As you've been reading this thread for over 2 years, you'll have noticed there were many southern unionists/loyalists. There are none today. They either up stakes and emigrated or, over the course of a century, their descendants became nationalists. The same would have happened to what was the population of NI, and undoubtedly will happen when Ireland reunifies.
Paternal grandparents both moved from Donegal to NI in the late 20's so I have heard all about it.
 
As you've been reading this thread for over 2 years, you'll have noticed there were many southern unionists/loyalists. There are none today. They either up stakes and emigrated or, over the course of a century, their descendants became nationalists. The same would have happened to what was the population of NI, and undoubtedly will happen when Ireland reunifies.
But there are still plenty of Orangemen in Donegal and the other two old counties of Ulster. Plus chapters in Dublin. I think you discount the old Scottish/Irish disagreements going back into the mists of time. The Prods in Ulster being more a Scottish colony than anything to do with England bar Lizzy the one encouraging their migration to Ulster after the flight of the Earls. You just have to look at things in the west coast of Scotland with the Billy boys. A mirror image of the six counties.
 
Do you think you are correcting me or agreeing with me?
Just answering your question although not strictly accurate as it should be 51% of seats. So by your calculation on population alone Nationalist would have 75% of the vote and be clear winners anyway but I think the 1918 election was a bigger margin than that.
 
Just answering your question although not strictly accurate as it should be 51% of seats. So by your calculation on population alone Nationalist would have 75% of the vote and be clear winners anyway but I think the 1918 election was a bigger margin than that.

I'm fairly sure you haven't followed what was going on in that exchange.
 
But there are still plenty of Orangemen in Donegal and the other two old counties of Ulster. Plus chapters in Dublin. I think you discount the old Scottish/Irish disagreements going back into the mists of time. The Prods in Ulster being more a Scottish colony than anything to do with England bar Lizzy the one encouraging their migration to Ulster after the flight of the Earls. You just have to look at things in the west coast of Scotland with the Billy boys. A mirror image of the six counties.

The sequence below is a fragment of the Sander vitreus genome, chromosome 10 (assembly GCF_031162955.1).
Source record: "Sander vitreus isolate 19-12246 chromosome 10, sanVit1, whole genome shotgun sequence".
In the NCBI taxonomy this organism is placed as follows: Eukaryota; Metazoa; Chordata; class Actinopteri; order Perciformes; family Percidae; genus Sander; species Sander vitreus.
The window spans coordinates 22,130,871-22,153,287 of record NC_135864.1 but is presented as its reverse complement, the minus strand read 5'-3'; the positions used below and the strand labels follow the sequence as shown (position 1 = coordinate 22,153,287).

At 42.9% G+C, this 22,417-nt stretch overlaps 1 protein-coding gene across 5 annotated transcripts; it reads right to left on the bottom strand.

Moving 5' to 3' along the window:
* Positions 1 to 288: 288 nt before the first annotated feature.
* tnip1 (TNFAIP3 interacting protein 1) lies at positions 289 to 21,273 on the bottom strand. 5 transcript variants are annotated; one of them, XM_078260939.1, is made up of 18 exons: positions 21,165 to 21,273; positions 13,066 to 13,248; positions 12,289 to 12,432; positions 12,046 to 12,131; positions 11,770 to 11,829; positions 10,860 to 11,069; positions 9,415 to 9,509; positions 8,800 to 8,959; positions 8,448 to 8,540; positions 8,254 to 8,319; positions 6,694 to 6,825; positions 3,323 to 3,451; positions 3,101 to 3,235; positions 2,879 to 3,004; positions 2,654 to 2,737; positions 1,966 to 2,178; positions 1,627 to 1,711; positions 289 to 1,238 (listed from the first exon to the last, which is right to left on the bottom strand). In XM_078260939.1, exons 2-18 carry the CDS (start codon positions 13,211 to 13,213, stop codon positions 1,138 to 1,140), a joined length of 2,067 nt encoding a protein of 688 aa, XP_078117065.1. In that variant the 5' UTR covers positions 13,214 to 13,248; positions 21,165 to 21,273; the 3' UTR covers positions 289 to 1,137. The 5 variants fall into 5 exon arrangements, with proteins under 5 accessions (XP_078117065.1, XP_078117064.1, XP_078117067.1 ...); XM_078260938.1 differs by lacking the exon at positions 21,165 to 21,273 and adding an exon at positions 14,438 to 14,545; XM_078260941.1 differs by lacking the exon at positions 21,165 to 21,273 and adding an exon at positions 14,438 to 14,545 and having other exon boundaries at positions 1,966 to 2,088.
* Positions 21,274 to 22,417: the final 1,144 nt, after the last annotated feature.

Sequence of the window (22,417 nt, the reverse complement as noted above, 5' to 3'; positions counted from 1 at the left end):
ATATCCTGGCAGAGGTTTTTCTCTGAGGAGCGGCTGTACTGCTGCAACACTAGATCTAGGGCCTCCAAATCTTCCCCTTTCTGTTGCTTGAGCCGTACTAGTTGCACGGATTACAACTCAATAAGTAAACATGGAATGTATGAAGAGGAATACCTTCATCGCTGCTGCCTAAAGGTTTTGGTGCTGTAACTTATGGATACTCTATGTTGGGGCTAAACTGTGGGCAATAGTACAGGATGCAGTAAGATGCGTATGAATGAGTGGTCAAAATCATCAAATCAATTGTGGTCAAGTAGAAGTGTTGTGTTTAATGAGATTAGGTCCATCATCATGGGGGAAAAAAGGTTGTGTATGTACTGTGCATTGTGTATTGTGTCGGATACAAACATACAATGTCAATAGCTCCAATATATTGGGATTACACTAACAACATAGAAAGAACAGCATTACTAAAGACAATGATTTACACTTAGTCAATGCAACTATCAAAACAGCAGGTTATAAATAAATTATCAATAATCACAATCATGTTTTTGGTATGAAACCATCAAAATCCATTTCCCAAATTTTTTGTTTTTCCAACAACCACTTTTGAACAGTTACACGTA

It's not strictly true that the Ulster Prods are all of Scottish descent, the Planters came from both sides of the Anglo-Scottish border. They were the troublesome border reivers about whom George MacDonald Fraser writes and who James I/VI was more than happy to send packing to Ulster. The familiar names of Nixon, Crozier, Elliott, Armstrong, Graham (and Hume and Adams for that matter!) etc. were as common on the English side as on the Scottish side.

Furthermore the Plantation only covered the counties of Londonderry (or County Coleraine as it then was), Tyrone, Fermanagh, Donegal, Cavan and Monaghan. The counties of Antrim and Down, the two biggest counties in present-day Northern Ireland, were not planted because they already were solidly protestant with long-established British communities comprising Scots and English.

So with intermarriage over the years you could say the Ulster Prods are as much English - and indeed Irish - in descent as they are Scottish.
 
It's not strictly true that the Ulster Prods are all of Scottish descent, the Planters came from both sides of the Anglo-Scottish border. They were the troublesome border reivers about whom George MacDonald Fraser writes and who James I/VI was more than happy to send packing to Ulster. The familiar names of Nixon, Crozier, Elliott, Armstrong, Graham (and Hume and Adams for that matter!) etc. were as common on the English side as on the Scottish side.

Furthermore the Plantation only covered the counties of Londonderry (or County Coleraine as it then was), Tyrone, Fermanagh, Donegal, Cavan and Monaghan. The counties of Antrim and Down, the two biggest counties in present-day Northern Ireland, were not planted because they already were solidly protestant with long-established British communities comprising Scots and English.

So with intermarriage over the years you could say the Ulster Prods are as much English - and indeed Irish - in descent as they are Scottish.
Their temperment though is very much miserable Presbyterian lowland Scot not like your solid, charming, generous. happy go lucky Englishman.
 

Latest Threads

Top